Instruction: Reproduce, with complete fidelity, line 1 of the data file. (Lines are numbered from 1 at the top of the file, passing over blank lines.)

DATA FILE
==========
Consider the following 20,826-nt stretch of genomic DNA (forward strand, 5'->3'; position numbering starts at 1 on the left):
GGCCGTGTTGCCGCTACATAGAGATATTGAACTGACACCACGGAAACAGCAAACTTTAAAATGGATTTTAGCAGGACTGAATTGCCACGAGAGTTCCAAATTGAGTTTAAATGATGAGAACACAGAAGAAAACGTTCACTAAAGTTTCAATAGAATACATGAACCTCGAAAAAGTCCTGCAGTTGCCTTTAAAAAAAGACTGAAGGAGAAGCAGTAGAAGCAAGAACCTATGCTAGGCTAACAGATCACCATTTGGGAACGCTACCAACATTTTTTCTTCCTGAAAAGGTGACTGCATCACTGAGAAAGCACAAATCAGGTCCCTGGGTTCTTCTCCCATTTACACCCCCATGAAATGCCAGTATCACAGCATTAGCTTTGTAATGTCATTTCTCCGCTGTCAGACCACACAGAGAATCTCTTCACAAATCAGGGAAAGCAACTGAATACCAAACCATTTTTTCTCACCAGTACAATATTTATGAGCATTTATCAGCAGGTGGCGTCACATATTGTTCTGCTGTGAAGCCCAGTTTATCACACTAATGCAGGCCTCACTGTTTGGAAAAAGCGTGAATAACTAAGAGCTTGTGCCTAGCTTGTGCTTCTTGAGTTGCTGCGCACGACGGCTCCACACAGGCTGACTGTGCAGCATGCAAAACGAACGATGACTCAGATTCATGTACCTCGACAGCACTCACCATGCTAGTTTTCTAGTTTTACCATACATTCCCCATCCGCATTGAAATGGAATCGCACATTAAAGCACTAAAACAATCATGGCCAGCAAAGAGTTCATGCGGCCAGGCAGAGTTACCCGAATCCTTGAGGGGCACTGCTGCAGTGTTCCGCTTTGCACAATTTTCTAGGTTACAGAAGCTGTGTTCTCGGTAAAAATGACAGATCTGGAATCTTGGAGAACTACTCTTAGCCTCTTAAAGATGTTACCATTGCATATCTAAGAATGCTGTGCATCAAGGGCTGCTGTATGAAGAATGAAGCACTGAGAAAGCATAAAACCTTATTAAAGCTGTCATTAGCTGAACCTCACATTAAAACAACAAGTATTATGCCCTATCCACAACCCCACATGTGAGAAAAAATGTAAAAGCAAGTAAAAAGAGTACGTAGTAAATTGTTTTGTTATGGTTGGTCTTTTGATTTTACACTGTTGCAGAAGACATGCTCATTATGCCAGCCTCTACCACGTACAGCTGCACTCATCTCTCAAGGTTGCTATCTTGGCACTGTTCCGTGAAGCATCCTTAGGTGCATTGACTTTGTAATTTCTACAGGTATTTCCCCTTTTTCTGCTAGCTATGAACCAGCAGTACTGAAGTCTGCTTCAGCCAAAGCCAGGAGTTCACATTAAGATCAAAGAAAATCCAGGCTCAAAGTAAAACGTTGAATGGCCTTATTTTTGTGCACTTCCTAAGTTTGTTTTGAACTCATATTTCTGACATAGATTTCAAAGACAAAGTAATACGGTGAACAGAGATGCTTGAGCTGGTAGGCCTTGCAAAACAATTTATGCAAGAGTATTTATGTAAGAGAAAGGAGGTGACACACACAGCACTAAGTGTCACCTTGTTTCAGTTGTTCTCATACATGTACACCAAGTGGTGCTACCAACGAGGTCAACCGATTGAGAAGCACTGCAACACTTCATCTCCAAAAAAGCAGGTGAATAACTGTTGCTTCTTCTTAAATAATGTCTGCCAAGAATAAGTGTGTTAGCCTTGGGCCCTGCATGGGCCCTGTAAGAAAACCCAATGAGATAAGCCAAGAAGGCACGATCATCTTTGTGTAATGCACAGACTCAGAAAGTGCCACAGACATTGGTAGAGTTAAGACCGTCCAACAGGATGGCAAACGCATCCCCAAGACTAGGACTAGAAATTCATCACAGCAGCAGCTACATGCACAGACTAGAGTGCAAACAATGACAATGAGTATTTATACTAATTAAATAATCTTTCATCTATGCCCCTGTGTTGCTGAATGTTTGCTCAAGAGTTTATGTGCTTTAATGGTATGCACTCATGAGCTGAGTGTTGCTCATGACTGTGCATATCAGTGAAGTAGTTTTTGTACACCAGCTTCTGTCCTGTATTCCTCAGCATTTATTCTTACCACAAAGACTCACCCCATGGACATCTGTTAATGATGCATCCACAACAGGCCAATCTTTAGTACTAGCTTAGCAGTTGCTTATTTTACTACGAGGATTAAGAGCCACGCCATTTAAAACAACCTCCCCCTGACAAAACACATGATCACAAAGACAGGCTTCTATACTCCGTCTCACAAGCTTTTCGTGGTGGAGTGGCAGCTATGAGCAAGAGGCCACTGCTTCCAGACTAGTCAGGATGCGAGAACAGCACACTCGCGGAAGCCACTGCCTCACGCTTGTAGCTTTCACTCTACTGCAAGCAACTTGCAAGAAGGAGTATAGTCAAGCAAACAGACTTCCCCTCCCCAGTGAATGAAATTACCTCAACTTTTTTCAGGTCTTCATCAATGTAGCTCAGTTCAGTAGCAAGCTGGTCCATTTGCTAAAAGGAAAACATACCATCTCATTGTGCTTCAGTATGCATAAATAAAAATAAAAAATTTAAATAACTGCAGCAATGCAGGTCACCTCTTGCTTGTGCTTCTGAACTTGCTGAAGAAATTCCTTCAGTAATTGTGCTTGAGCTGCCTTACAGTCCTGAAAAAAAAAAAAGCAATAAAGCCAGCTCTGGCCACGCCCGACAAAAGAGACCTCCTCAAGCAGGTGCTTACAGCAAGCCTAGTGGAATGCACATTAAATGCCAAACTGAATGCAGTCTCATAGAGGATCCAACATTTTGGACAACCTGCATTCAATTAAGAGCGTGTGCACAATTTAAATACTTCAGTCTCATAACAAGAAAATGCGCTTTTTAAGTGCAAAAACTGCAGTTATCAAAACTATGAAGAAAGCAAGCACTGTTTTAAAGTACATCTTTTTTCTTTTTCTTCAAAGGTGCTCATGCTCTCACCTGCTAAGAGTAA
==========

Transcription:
Consider the following 20,826-nt stretch of genomic DNA (forward strand, 5'->3'; position numbering starts at 1 on the left):